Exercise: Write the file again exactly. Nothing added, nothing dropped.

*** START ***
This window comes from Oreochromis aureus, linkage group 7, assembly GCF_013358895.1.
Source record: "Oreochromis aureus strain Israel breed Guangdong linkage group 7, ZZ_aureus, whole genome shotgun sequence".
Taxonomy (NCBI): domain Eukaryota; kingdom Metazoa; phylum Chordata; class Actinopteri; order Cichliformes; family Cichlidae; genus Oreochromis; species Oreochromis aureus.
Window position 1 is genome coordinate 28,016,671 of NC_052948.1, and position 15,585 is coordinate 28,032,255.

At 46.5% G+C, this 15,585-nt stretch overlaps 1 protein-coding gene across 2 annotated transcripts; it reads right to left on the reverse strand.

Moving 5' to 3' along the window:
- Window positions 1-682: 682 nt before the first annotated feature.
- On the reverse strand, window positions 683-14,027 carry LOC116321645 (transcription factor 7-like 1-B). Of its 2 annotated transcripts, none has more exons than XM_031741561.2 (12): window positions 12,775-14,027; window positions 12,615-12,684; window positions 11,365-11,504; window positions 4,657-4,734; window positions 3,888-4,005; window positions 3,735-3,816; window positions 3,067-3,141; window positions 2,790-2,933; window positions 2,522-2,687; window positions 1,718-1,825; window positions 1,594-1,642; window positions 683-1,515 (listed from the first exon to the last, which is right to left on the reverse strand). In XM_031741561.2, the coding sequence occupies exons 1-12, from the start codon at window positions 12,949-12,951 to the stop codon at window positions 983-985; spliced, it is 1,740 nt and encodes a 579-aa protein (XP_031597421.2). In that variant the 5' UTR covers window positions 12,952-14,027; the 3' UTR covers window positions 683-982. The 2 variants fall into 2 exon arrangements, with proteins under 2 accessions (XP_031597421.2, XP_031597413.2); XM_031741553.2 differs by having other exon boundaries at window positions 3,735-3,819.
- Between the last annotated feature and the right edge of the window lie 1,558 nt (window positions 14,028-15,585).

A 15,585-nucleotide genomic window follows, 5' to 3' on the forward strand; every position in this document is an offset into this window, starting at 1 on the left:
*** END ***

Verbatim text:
This window comes from Oreochromis aureus, linkage group 7, assembly GCF_013358895.1.
Source record: "Oreochromis aureus strain Israel breed Guangdong linkage group 7, ZZ_aureus, whole genome shotgun sequence".
Taxonomy (NCBI): domain Eukaryota; kingdom Metazoa; phylum Chordata; class Actinopteri; order Cichliformes; family Cichlidae; genus Oreochromis; species Oreochromis aureus.
Window position 1 is genome coordinate 28,016,671 of NC_052948.1, and position 15,585 is coordinate 28,032,255.

At 46.5% G+C, this 15,585-nt stretch overlaps 1 protein-coding gene across 2 annotated transcripts; it reads right to left on the reverse strand.

Moving 5' to 3' along the window:
- Window positions 1-682: 682 nt before the first annotated feature.
- On the reverse strand, window positions 683-14,027 carry LOC116321645 (transcription factor 7-like 1-B). Of its 2 annotated transcripts, none has more exons than XM_031741561.2 (12): window positions 12,775-14,027; window positions 12,615-12,684; window positions 11,365-11,504; window positions 4,657-4,734; window positions 3,888-4,005; window positions 3,735-3,816; window positions 3,067-3,141; window positions 2,790-2,933; window positions 2,522-2,687; window positions 1,718-1,825; window positions 1,594-1,642; window positions 683-1,515 (listed from the first exon to the last, which is right to left on the reverse strand). In XM_031741561.2, the coding sequence occupies exons 1-12, from the start codon at window positions 12,949-12,951 to the stop codon at window positions 983-985; spliced, it is 1,740 nt and encodes a 579-aa protein (XP_031597421.2). In that variant the 5' UTR covers window positions 12,952-14,027; the 3' UTR covers window positions 683-982. The 2 variants fall into 2 exon arrangements, with proteins under 2 accessions (XP_031597421.2, XP_031597413.2); XM_031741553.2 differs by having other exon boundaries at window positions 3,735-3,819.
- Between the last annotated feature and the right edge of the window lie 1,558 nt (window positions 14,028-15,585).

A 15,585-nucleotide genomic window follows, 5' to 3' on the forward strand; every position in this document is an offset into this window, starting at 1 on the left: